im DeMint, the senator from South Carolina, announced on Thursday that he was stepping down from the Senate to head the Heritage Foundation, a conservative think tank. With nearly four years left in his current term, the move came as an utter surprise, and will require South Carolina Gov. Nikki Haley to appoint a replacement until a special election can be held in 2014. DeMint, a Tea Party favorite who wields considerable influence on the far right, will also leave a leadership void in the Senate's conservative wing.
Why did he do it? In an interview with The Wall Street Journal just before his announcement, DeMint suggested that he could be more influential at Heritage than in the Senate. "This is an urgent time, because we saw in the last election we were not able to communicate conservative ideas that win elections," he said. Erick Erickson at RedState agrees: "DeMint's power in the conservative movement just grew exponentially. A man who was going to retire in four years anyway, will now be leading the conservative movement from its base of operations for years to come."
The foundation where DeMint will carry on his work occupies a prominent place in conservative politics. "Heritage is commonly called a 'think tank,' but it's something far more complex than that — it is one of the largest grass-roots organizations in the world, with an astonishing 700,000-plus donors and supporters and a budget of $75 million," says John Podhoretz at Commentary. (Fun fact: It was once a champion of a health-care proposal called the individual mandate, which has since been deemed a harbinger of socialist ruin by conservatives.)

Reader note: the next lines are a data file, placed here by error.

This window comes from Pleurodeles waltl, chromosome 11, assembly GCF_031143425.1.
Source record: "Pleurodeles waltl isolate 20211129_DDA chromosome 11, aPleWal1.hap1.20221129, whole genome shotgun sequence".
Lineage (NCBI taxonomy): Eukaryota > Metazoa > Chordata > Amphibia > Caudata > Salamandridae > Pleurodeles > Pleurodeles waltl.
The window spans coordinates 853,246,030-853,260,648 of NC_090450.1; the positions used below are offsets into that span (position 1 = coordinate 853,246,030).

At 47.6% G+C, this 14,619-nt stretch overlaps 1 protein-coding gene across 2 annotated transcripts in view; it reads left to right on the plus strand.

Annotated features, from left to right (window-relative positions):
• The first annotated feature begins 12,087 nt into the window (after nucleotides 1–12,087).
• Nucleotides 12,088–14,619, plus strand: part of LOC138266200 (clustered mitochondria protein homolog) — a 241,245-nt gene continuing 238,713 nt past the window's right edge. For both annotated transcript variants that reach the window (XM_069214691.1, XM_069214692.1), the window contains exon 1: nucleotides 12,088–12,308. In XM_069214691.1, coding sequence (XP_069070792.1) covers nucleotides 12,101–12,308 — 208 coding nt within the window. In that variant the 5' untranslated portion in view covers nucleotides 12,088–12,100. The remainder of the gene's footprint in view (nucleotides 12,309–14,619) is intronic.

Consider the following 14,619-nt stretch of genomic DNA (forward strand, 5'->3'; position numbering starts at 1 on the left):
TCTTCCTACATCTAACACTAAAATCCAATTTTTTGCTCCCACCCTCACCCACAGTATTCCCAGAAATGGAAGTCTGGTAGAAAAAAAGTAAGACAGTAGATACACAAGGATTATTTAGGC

Less charitable members of the GOP have suggested that DeMint, one of the poorest members of the Senate, did it for the money.
DeMint's legacy in the Senate also remains a source of division in the Republican Party. Minority Leader Mitch McConnell (Ky.) praised DeMint for his "uncompromising service," a backhanded compliment for a conservative firebrand who used his influence to prop up far-right candidates in several Senate primaries, many of whom went on to lose easily winnable general election races. On the other hand, some credit him with ushering in a new generation of conservative leaders into the Senate. "Without Jim DeMint we would most likely not presently have in the United States Senate Pat Toomey, Rand Paul, Marco Rubio, Jeff Flake, Ron Johnson, and Ted Cruz," says Erickson.
At any rate, the news of his departure was met with genuine consternation among conservatives. "There's no doubt conservatives will have to work through a lot of disappointment," says Byron York at The Washington Examiner. Erickson, putting on his bravest face, even compared DeMint's departure to Obi Wan Kenobi being struck down by Darth Vader, only to emerge more powerful in death. (For good measure, Erickson casts McConnell in the role of Vader.) However, the guessing game has already begun over who will replace DeMint, with Rep. Tim Scott seemingly becoming an instant frontrunner. If appointed, Scott would be the only black member of the Senate, a striking irony given the Republican Party's deep unpopularity among black voters.
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